What Is A Balance Sheet?


What is a balance sheet?

A balance sheet is one of the main financial documents that a company uses to organize their financial information. A balance sheet is basically a snapshot of what the company owns and owes at any given moment in time.

A balance sheet is made up of 3 main parts:

  1. Assets
  2. Liabilities
  3. Owner’s equity

The basic equation for understanding a balance sheet is: Assets = Liabilities + Stockholder’s Equity

You can think of it like this: The liabilities are the portion of the assets that the company owes to someone, and stockholders’ equity is the portion of the assets that is owned by the stockholders.

Assets are the things that a company owns, as well as resources the company has. A restaurant’s assets would include the building, its kitchen equipment, and the food it has in stock. This doesn’t mean that assets are paid for. Just like you “own” a car, if you are making car payments on a loan, then your car is an asset but your auto loan is a liability.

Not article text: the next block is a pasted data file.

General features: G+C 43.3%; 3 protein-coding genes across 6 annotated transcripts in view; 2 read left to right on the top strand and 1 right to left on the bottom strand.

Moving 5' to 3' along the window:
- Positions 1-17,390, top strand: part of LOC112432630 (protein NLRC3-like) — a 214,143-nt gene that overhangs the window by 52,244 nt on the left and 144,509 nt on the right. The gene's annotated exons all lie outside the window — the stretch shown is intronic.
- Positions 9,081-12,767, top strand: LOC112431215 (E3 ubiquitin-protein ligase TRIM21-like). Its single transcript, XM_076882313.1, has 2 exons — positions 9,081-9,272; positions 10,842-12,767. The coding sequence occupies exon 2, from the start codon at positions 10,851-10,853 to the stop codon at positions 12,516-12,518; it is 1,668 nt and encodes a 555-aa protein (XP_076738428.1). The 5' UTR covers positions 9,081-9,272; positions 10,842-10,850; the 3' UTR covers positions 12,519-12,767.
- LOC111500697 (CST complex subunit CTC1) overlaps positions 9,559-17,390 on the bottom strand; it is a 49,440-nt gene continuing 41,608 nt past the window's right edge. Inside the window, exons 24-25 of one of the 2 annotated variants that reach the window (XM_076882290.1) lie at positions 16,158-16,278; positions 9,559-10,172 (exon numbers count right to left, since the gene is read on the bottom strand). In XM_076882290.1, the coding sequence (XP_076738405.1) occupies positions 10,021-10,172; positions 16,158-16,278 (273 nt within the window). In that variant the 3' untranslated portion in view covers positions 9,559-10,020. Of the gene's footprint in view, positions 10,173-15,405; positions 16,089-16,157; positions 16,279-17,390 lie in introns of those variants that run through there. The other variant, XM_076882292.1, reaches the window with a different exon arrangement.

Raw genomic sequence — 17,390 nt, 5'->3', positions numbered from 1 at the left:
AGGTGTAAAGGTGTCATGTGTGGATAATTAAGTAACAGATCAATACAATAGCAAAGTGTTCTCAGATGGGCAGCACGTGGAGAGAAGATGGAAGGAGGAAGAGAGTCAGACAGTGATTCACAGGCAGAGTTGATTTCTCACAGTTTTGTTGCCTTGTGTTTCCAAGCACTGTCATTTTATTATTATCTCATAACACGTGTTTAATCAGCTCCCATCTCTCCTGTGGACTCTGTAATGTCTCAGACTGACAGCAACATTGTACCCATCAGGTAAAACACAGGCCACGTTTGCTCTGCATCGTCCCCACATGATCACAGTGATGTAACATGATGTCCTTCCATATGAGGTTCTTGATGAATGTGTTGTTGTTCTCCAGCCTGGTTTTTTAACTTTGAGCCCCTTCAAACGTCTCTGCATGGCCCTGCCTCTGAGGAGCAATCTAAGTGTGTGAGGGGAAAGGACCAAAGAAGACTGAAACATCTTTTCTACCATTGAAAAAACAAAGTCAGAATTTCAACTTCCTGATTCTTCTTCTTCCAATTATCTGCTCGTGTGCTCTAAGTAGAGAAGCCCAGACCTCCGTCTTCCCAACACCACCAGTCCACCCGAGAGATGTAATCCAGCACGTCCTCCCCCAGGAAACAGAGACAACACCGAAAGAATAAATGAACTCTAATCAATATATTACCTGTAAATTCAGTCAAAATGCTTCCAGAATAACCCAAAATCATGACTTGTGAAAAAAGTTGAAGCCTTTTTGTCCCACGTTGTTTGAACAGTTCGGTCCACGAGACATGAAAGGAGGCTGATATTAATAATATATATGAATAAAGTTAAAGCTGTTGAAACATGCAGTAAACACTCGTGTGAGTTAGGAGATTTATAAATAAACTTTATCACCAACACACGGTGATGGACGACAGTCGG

Another balance sheet concept that deals with assets is depreciation. Depreciation is something that reduces the amounts reported each year on the balance sheet. For example, let’s say that ABC company bought a new truck for its business for $20,000. ABC estimates that the truck has an estimated useful life of 10 years. You would divide the $20,000 dollars by 10 years, and get depreciation of $2,000 per year. That means that the value of the truck on ABC’s balance sheet would go down by $2,000 every year.

Liabilities are the obligations of a company. Let’s take ABC’s new truck, for example. If they purchased the truck by taking out a loan for the $20,000, then the truck would be listed under assets, and the loan for $20,000 would be listed as a liability, because they have to pay that back to the bank. Other examples of liabilities are bills the company owes, wages owed to employees, or interest owed to banks or other creditors.

The stockholders’ equity portion of the balance sheet is the portion of the assets that the owners, or stockholders own. Because of this, stockholders’ equity will always equal assets minus liabilities. We will explain stockholders’ equity in detail in a later example.

Here is a sample balance sheet:

what is a balance sheet

As you can see, the total assets equals the liabilities + stockholders’ equity.

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